The NanodeUIP web server provides a mobile-optimized web page to control and monitor your Ethernet-connected Arduino. All you need is an Arduino and an ENC28J60-based Ethernet shield, or get a Nanode which combines the two together.
The home page shows the three functions the webserver can handle:
- Monitor Buttons
- Control Lights
- Monitor Sensors
I’ve seen plenty Internet Radio examples out there on various platforms, but none on Arduino. Is 2K memory just too little to stream radio effectively? Thought it was time to find out. Turns out it’s no problem at all. Using uIP on ENC28J60 for networking and VS1053 for playback, a stock ATmega328p-based Arduino can stream Internet Radio no problem with plenty RAM to spare.
The example sketch discussed here is something of a “Hello, world.” of Internet Radio. It starts up, connects to a single hard-coded stream, and plays it forever. This makes it simple! Plug and listen. For this example, I’ll use the stream from www.c895.org, “Seattle’s Hottest Music” 🙂
Ken Boak at the London Hackerspace recently sent over a Nanode to try out. This is a handy combination of Arduino and ENC28J60 Ethernet in one package. My mission is to try it out with Jee Labs’ EtherCard library. This code is by far the most mature, stable, and easiest to use ENC28J60 driver for Arduino.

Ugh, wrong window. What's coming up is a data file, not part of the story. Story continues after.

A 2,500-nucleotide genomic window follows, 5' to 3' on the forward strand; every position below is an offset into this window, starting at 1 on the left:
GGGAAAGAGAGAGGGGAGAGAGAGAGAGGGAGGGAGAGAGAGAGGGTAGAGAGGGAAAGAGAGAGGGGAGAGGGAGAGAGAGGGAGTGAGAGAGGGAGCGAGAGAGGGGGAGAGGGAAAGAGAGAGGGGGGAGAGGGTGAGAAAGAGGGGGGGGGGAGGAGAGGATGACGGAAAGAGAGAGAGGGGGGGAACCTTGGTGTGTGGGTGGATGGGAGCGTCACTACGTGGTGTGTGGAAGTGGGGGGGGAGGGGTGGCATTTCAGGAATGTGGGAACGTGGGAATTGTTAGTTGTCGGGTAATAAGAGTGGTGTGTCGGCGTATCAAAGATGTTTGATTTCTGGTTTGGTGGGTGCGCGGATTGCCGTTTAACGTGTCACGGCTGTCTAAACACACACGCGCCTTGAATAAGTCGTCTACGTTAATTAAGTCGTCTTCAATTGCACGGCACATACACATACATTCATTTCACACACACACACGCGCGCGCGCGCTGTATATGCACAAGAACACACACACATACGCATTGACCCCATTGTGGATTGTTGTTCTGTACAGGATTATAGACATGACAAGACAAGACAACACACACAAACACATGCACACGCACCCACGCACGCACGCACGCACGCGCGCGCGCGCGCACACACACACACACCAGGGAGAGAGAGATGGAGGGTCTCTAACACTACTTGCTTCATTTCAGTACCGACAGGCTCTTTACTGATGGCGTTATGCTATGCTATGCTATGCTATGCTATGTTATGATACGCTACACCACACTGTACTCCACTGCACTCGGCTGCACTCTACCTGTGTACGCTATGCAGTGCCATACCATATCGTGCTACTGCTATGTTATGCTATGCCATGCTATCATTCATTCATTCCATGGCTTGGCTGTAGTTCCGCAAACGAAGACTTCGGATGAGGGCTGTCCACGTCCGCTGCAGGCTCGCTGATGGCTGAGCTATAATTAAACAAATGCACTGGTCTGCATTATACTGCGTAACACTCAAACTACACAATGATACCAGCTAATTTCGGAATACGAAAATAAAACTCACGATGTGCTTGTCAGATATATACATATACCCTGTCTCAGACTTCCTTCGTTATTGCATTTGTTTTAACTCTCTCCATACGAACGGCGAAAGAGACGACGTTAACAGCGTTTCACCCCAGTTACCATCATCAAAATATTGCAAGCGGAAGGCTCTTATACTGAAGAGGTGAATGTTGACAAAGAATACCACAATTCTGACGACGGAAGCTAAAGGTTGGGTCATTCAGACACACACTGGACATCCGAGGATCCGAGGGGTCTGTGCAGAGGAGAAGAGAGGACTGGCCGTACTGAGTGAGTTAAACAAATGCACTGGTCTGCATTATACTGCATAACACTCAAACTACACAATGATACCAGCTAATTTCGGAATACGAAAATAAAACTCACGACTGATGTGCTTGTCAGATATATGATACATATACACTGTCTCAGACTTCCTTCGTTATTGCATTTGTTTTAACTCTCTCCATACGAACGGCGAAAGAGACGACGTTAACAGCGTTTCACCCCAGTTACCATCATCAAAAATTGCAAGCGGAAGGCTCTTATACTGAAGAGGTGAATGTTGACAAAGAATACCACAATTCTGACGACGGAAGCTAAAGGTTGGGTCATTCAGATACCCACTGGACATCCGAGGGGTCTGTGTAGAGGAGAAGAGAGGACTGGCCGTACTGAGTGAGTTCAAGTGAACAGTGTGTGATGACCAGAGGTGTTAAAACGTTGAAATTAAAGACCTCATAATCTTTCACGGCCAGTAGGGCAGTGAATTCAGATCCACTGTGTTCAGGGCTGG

I’m happy to report that the 7752 revision of EtherCard works perfectly out of the box with NO changes. Even the SPI chip select pin is right, because Jee Labs’ EtherCard hardware uses pin 8, just like Nanode.
Today’s goal is to get my Arduino on the wired Ethernet for cheap. There are basically two options in Arduino-land for Ethernet, Wiznet 5100 or ENC28J60. The Wiznet solution is the easiest and consequently it’s the standard for Arduino Ethernet. It’s also expensive. $45! I bet we can do better.
Electronics Kits Zone sells an ENC28J60-based Ethernet Shield Kit for $19. Stand-alone modules can be found cheaper still such as this $17 module from mdfly.com, but you still have to interface it with the Arduino and convert the voltage down.
Of course, all cheap hardware comes with a price. It requires a TCP/IP stack in software, as opposed to the Wiznet which implements it in hardware. This is not a trivial problem! We expect a full working TCP/IP stack on our PCs, but on a memory-constrained microcontroller, it’s another story entirely. None of the available stacks implement it fully, they all take some shortcuts. Worse, I could never find one that has been ‘tested by fire’ as much as a PC (or Mac or Linux) stack. They seem to still be fairly immature. This translates into a serious pain to use. You have been warned!